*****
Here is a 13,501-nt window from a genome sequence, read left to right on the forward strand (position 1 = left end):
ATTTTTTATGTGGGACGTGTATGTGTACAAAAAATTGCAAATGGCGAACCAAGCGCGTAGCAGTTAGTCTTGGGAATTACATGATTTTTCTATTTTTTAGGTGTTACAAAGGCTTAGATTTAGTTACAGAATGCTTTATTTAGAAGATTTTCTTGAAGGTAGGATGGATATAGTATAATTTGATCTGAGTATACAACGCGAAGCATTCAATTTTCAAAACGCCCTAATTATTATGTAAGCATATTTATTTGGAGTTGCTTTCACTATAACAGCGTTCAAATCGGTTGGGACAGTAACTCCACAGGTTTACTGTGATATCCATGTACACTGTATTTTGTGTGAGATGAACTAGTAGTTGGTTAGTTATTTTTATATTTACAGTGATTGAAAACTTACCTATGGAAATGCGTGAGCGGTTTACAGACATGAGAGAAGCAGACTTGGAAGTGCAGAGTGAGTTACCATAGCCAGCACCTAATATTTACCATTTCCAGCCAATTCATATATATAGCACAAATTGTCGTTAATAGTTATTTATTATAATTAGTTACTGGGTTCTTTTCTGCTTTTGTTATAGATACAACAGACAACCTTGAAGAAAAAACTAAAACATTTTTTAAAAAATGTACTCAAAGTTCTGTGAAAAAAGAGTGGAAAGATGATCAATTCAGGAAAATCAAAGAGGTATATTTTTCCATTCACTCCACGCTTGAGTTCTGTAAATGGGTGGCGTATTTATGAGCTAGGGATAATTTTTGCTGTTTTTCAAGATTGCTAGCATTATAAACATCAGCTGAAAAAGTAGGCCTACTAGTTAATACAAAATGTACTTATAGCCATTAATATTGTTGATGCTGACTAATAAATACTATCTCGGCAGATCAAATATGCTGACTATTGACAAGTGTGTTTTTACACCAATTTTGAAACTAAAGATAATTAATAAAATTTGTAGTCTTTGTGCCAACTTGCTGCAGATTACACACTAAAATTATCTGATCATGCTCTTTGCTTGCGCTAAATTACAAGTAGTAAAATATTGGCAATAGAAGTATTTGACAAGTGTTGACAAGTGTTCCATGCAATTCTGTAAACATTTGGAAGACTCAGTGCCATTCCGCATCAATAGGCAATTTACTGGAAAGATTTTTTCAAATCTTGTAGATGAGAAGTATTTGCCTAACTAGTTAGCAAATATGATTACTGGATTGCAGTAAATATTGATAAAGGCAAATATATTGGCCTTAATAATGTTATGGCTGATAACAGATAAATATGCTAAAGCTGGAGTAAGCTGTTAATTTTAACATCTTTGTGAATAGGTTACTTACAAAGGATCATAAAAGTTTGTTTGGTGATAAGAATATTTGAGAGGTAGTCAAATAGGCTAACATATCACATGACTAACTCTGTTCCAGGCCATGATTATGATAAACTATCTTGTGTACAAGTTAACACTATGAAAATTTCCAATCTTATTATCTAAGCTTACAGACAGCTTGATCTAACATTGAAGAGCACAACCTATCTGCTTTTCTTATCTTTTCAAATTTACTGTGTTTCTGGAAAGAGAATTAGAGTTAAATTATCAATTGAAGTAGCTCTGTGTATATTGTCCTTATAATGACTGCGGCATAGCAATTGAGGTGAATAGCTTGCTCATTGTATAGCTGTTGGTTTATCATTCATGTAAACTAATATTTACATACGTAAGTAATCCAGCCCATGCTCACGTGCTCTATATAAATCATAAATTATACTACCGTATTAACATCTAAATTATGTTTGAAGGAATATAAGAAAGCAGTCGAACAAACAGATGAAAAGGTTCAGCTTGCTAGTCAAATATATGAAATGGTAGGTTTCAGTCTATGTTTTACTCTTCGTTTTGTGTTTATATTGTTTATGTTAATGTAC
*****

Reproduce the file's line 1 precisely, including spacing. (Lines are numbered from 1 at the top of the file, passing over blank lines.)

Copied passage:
Here is a 13,501-nt window from a genome sequence, read left to right on the forward strand (position 1 = left end):